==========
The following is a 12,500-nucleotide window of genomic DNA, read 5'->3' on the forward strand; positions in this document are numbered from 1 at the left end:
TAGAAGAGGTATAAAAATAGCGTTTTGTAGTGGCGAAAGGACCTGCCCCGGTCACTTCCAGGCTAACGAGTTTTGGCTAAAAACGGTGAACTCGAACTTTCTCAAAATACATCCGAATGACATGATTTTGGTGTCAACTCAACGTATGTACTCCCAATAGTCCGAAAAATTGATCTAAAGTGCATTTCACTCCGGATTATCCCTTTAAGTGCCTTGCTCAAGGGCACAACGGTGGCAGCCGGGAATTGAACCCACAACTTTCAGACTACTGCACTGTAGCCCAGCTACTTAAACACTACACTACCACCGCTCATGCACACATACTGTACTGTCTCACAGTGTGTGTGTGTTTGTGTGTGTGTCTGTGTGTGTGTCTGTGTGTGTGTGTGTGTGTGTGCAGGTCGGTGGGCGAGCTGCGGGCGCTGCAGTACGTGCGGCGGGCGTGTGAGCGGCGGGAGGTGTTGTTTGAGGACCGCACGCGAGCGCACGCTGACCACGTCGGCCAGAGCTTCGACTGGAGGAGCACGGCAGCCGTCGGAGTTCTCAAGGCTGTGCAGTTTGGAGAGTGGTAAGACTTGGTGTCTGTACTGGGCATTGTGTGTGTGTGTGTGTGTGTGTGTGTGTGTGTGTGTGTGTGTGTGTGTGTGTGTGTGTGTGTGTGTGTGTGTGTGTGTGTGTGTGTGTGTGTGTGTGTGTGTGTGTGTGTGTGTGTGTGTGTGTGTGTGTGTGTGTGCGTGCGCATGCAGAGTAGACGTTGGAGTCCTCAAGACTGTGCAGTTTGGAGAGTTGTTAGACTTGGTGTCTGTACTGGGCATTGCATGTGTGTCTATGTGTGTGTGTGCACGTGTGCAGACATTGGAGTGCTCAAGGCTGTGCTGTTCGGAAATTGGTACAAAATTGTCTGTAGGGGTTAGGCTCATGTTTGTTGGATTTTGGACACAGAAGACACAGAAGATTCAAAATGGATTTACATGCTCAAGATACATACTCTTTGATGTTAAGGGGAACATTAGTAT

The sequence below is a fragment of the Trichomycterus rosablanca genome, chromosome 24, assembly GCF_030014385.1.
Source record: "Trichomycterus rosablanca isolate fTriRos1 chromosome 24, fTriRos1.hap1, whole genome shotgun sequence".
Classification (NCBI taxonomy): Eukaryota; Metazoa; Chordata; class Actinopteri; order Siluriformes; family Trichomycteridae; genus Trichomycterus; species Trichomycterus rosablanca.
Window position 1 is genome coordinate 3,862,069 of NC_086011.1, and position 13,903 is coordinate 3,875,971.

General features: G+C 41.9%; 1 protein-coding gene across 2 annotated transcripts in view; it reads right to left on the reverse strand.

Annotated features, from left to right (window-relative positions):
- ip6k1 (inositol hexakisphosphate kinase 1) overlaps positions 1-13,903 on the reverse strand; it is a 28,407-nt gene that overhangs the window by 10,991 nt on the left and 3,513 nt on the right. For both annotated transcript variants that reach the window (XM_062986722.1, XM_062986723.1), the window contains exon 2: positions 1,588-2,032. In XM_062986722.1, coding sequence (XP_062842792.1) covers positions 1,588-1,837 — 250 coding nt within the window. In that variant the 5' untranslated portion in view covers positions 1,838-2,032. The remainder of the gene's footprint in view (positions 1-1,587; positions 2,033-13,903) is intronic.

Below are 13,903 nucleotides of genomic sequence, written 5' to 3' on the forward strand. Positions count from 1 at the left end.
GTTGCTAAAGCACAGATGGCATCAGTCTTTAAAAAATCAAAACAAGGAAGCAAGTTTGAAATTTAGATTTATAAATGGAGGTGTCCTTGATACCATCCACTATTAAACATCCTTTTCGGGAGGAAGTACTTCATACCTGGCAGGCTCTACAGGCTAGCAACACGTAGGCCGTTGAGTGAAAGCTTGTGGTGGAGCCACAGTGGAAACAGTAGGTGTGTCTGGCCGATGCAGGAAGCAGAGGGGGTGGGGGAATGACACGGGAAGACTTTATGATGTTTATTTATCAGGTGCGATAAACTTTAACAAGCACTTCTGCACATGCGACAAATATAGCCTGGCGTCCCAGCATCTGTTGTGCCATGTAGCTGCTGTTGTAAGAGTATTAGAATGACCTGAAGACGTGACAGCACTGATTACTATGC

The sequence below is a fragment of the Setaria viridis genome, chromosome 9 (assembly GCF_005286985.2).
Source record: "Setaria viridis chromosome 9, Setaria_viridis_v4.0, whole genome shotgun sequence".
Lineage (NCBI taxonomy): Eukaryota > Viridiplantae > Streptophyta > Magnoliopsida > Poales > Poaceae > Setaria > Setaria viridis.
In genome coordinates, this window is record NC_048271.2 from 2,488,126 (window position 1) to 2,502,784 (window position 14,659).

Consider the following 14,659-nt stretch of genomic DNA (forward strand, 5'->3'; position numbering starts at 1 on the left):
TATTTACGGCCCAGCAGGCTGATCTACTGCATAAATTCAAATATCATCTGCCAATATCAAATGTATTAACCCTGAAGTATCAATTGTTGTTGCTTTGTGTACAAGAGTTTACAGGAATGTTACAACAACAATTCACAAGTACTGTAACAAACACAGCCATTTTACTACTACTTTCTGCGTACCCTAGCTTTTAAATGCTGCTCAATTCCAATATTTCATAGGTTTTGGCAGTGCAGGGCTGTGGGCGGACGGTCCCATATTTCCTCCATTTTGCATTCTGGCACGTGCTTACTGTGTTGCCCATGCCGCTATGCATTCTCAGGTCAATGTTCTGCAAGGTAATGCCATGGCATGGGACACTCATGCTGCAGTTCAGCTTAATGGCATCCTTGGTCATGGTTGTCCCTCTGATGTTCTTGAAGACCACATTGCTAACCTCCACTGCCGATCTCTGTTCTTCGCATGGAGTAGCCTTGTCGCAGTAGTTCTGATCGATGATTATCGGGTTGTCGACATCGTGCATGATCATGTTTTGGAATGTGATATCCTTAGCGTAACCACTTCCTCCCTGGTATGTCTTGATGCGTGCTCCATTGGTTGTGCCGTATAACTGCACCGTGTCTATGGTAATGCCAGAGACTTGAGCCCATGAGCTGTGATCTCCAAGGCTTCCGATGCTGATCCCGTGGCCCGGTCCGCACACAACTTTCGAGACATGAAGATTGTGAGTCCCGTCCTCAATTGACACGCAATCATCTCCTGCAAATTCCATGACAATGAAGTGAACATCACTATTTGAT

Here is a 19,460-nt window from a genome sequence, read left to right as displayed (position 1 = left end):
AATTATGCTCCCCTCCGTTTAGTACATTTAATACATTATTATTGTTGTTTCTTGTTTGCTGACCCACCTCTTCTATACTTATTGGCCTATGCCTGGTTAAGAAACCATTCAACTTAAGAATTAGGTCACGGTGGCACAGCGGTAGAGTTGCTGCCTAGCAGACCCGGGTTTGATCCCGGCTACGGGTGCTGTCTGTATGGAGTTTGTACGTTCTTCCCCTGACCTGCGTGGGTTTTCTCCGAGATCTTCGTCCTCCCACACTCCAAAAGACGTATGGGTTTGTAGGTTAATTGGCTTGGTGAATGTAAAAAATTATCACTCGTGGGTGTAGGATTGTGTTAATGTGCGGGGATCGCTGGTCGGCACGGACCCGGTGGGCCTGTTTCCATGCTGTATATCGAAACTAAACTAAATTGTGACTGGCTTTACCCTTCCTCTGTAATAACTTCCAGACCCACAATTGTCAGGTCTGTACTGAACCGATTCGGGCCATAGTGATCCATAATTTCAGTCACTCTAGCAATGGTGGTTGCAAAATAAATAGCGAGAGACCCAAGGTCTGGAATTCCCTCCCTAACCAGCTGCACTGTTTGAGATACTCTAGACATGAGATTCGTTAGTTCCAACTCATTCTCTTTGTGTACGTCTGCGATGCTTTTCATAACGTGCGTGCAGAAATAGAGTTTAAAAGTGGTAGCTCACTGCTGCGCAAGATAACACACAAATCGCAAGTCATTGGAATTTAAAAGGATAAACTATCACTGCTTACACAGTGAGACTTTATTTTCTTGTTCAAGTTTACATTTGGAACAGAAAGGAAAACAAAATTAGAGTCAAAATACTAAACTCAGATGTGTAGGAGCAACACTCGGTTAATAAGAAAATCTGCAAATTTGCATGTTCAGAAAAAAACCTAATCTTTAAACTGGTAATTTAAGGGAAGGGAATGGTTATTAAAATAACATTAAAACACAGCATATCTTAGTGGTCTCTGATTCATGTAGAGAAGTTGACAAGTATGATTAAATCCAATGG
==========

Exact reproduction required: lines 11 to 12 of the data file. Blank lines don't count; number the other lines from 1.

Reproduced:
GTTGCTAAAGCACAGATGGCATCAGTCTTTAAAAAATCAAAACAAGGAAGCAAGTTTGAAATTTAGATTTATAAATGGAGGTGTCCTTGATACCATCCACTATTAAACATCCTTTTCGGGAGGAAGTACTTCATACCTGGCAGGCTCTACAGGCTAGCAACACGTAGGCCGTTGAGTGAAAGCTTGTGGTGGAGCCACAGTGGAAACAGTAGGTGTGTCTGGCCGATGCAGGAAGCAGAGGGGGTGGGGGAATGACACGGGAAGACTTTATGATGTTTATTTATCAGGTGCGATAAACTTTAACAAGCACTTCTGCACATGCGACAAATATAGCCTGGCGTCCCAGCATCTGTTGTGCCATGTAGCTGCTGTTGTAAGAGTATTAGAATGACCTGAAGACGTGACAGCACTGATTACTATGC

The sequence below is a fragment of the Setaria viridis genome, chromosome 9 (assembly GCF_005286985.2).